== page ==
As the weather was supposed to get better in the evening we spent the last day mostly resting in camp wondering the constantly changing weather swinging from sun shine to full-on blizzard every five minutes. It was important to time the calls of nature accordingly. It turned out to be nice and relaxed day fixing equipment, frying bacon and pancakes, listening to iPods, etc. It’s not for everyone but it’s part of the game.
Towards the evening the weather got better and after late evening nap we woke in a frost covered tent for the first time during the tour. Even though the last stretch towards the lights of Ritsem is always a long one the conditions made it more tolerable: calm, little below zero and partially cloudy letting in some moonlight painting the scenery we didn’t really get to see on the tour.
After such an ending it’s always easy to convince yourself that you actually liked it and want to go for another round. Especially after a sauna, dinner and some quality beer in good company.
Group orders: In addition to the discount from Trekki webshop, there is also possibility to get gear for reasonable price via group orders. There is a possibility to purchase skis, bindings and boots and other gear via Vaiska KY. In addition there is possibility for discounted orders from Finnsvala (great baselayers, midlayers and balaclavas) and Sasta (the best shell clothing for Arctic expeditions!)
PS. There are still some vacancies for the ski tour to Sarek in Northern Sweden and for the ski expedition across Vatnajökull glacier. Both require previous experience but if you’re missing it, it can be arranged on a tailor-made course/tour if you are interested. Detailed information on the ski expeditions. Rememer also the dogsledding tours which will provide you the knowledge and skills needed to participate on the ski expeditions in addition to the experience related to traveling with dog teams.
Kimppatilaukset: Trekin verkkokaupan alennusten lisäksi varusteita voi hankkia kohtuuhintaan myös kimppatilauksien kautta. Suksia, siteitä, monoja ja muita varusteita on saatavissa Vaiska KY:n kautta. Lisäksi kurssilaisten on mahdollista hankkia Finnsvalalta (loistavia alus- ja välikerrastoja sekä huppuja) ja Sastalta (parhaat kuoriasut arktisiin retkikuntiin!) varusteita kohtuulliseen hintaan kimppatilauksena.
PS. Arktisen hiihtovaeltamisen perusteet -kurssilla on vielä pari vapaata paikkaa ja yksi niistä on jaossa ilmaiseksi blogin lukijakilpailussa! Lisäksi jatkokurssille Sarekiin on vielä yksi paikka vapaana. Vatnajökull 2013 -retkikunnassa on myös tilaa parille osallistujalle. Lisätietoa hiihtovaelluksista. Muistathan myös koiravaljakkoretket, joilla on mahdollista oppia samoja tietoja ja taitoja talvioloissa liikkumisesta sekä tutustua koiravaljakoilla liikkumiseen!
As I’m working at Husky Center Kolmiloukko this winter I’m able to offer also guided tours with dogsleds in addition to my other guiding services. The tours combine learning vital winter skills to enjoy the Nordic and Arctic winter with dogsleds and skis and/or snowshoes.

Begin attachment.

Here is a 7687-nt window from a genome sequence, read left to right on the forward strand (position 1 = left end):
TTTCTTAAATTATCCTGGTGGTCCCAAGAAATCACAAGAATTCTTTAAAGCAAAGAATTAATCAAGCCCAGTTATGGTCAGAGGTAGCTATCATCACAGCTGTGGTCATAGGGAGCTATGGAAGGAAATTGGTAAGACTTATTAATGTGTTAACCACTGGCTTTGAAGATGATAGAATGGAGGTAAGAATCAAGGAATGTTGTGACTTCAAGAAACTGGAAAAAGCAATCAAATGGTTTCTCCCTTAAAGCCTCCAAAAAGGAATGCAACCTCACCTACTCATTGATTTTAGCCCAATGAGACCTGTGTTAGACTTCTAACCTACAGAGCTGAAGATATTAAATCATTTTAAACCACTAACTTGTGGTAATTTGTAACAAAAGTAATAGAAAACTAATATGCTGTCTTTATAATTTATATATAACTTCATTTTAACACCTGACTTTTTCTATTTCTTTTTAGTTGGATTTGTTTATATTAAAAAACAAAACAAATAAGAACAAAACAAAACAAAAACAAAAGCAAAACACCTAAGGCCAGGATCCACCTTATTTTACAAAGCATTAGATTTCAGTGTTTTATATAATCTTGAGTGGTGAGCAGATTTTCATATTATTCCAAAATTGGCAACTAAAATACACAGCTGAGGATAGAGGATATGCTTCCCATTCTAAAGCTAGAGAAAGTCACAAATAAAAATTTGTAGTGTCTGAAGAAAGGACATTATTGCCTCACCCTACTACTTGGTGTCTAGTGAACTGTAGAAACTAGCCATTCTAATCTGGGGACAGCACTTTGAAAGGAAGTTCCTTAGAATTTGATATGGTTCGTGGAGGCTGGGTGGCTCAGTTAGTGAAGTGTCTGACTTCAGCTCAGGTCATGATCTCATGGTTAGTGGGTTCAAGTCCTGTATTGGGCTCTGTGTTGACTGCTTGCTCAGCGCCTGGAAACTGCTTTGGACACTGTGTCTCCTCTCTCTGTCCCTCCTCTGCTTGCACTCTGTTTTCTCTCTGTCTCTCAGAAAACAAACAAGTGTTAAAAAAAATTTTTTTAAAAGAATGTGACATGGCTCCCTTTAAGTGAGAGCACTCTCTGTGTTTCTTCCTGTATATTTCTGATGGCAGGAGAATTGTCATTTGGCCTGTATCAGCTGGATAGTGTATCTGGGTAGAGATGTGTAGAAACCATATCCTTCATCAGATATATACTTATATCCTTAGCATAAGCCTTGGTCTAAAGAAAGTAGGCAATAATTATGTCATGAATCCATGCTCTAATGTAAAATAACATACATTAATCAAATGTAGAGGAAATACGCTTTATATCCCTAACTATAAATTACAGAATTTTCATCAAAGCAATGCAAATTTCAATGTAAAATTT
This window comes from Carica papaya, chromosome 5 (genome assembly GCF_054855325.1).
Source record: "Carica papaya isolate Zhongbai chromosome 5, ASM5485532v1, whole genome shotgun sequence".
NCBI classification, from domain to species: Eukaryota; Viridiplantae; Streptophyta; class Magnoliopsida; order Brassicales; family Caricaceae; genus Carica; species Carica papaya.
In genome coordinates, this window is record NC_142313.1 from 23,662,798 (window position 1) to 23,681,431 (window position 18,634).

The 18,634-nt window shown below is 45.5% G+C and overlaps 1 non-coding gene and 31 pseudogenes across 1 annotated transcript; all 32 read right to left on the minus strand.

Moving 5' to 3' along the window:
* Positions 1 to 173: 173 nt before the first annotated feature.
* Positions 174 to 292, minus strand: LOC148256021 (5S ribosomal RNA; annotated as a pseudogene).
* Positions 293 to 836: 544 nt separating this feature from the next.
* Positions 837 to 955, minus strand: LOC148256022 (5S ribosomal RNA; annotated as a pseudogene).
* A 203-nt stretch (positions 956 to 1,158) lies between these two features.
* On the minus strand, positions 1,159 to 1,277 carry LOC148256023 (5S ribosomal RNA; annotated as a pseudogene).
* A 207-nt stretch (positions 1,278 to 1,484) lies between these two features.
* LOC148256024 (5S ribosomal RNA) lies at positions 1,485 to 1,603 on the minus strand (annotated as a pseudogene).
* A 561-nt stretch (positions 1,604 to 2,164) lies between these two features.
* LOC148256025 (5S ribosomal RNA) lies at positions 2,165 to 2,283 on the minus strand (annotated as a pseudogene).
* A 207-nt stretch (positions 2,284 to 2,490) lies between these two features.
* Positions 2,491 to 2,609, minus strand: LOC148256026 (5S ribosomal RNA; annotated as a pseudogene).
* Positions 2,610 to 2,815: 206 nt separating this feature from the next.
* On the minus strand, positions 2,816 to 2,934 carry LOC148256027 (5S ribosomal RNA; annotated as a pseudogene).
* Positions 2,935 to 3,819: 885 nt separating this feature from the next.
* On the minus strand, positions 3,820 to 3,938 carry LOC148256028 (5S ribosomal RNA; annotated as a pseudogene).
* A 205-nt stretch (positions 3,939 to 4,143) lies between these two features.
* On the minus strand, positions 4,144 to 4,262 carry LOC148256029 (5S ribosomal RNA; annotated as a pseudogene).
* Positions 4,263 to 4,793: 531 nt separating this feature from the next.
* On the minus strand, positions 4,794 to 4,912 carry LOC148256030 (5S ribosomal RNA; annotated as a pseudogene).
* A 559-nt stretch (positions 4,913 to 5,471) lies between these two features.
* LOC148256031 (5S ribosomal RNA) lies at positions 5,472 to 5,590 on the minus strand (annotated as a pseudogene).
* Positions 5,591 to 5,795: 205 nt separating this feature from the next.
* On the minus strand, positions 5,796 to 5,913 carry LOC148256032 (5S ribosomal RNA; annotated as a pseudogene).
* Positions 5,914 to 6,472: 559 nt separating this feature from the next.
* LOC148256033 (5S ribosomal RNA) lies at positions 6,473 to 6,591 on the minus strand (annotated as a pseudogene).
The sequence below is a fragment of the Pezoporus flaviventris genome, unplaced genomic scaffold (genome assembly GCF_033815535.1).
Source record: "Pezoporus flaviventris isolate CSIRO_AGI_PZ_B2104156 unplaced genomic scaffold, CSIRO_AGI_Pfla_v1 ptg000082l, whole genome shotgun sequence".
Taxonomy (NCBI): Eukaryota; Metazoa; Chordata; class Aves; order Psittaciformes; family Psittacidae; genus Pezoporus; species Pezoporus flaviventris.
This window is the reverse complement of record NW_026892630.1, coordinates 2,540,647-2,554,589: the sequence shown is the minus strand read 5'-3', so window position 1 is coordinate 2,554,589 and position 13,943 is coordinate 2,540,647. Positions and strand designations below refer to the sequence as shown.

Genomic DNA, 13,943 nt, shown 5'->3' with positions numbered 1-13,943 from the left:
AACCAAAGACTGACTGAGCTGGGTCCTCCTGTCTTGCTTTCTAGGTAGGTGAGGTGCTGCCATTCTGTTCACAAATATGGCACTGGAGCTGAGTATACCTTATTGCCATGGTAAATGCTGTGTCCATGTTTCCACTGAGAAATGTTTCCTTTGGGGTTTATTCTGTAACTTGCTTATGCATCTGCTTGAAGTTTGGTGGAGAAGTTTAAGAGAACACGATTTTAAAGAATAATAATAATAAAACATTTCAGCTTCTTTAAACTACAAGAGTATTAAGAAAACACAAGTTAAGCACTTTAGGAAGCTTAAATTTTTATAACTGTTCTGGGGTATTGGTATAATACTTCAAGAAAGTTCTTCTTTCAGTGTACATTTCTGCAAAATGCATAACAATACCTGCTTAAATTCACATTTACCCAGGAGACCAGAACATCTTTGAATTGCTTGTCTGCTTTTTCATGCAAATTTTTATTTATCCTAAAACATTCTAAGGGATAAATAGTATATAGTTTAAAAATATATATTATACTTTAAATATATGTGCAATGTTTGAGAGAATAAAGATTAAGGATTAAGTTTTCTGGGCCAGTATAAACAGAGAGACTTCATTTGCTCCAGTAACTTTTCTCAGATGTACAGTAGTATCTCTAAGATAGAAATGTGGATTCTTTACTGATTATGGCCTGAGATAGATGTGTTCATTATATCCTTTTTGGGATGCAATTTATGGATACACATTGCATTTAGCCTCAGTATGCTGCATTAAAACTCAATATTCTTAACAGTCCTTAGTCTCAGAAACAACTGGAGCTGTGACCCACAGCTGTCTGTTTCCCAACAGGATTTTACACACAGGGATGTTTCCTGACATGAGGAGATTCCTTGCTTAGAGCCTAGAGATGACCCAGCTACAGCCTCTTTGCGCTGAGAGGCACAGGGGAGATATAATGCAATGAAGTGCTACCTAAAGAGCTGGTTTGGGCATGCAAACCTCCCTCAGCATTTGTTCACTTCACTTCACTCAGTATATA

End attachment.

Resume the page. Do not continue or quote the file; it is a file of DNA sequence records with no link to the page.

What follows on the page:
For the winter 2013 I offer two one-week programs with fixed dates but tailor-made trips with dogs are available through January, March and April:
– Deep-winter wilderness; 13.-19.1.2013; Taivalkoski, Finland.
Learn “expedition style” winter skills in the dead of the Nordic winter. Makes also a great introduction for Advanced Course in Arctic Ski Expedition in Sarek!
– Sunny spring crust; 7.-12.4.2013; Taivalkoski, Finland.
Enjoy the sunny days and crusty snow of late winter season driving dogsleds and on skis or snowshoes.
– Tailor-made trips in January, March and April 2013; Southern Lapland, Finland.
For tailor-made tours please inquire availability and prices via e-mail!
Ps. Remember also the ski expedition courses and trips for winter 2013:
– Basics of Nordic and Arctic Winter Travel; on request; Southern Finland or Finnish Lapland
– Basic Course on Arctic Ski Expeditions; 25.-27.1.2013 and 6.-8.2.2013; Lappeenranta, Southern-Finland
– Advanced Course on Arctic Ski Expeditions; 1.-9.3.2013; Sarek, Northern Sweden
– Vatnajökull 2013 – Expedition Across the Largest Glacier in Europe; May 2013; Vatnajökull, Iceland
Työskentelen tällä talvikaudella Husky Center Kolmiloukossa ja tarjoan muiden opaspalveluideni lisäksi myös opastettuja koiravaljakkoretkiä. Retkillä opit tärkeitä talviretkeilytaitoja liikuttaessa koiravaljakolla ja suksilla ja/tai lumikengillä arktisissa talvioloissa.
Talvelle 2013 tarjoan kaksi valmista retkeä kiinteillä päivämäärillä ja lisäksi räätälöityjä ohjelmia on tarjolla tammi-, maalis- ja huhtikuussa:
– Sydäntalven tunnelmia; 13.-19.1.2013; Taivalkoski, Suomi.
Opi “retkikuntatyylin” talviretkeilytaitoja sydäntalven pakkasessa. Kurssilla opit myös tarvittavat taidot osallistuaksesi Arktisen hiihtovaeltamisen jatkokurssille Sarekiin!
– Keväthankien kimallusta; 7.-12.4.2013; Taivalkoski, Suomi.
Nauti kevättalven auringosta ja hankikeleistä koiravaljakolla ja suksilla tai lumikengillä.
– Räätälöidyt ohjelmat tammi-, maalis- ja huhtikuu 2013; Pohjois-Pohjanmaa/Etelä-Lappi; Suomi
Räätälöityjen retkien saatavuutta ja hintoja voit tiedustella sähköpostilla!
Ps. Muista myös hiihtovaelluskurssit ja -retkikunnat talvelle 2013:
– Arktisen hiihtovaeltamisen perusteet; 25.-27.1.2013 ja 6.-8.2.2013; Lappeenranta, Etelä-Suomi
– Arktisen hiihtovaeltamisen jatkokurssi; 1.-9.3.2013; Sarek, Pohjois-Ruotsi
– Vatnajökull 2013 – Retkikunta halki Euroopan suurimman jäätikön; toukokuu 2013; Vatnajökull, Islanti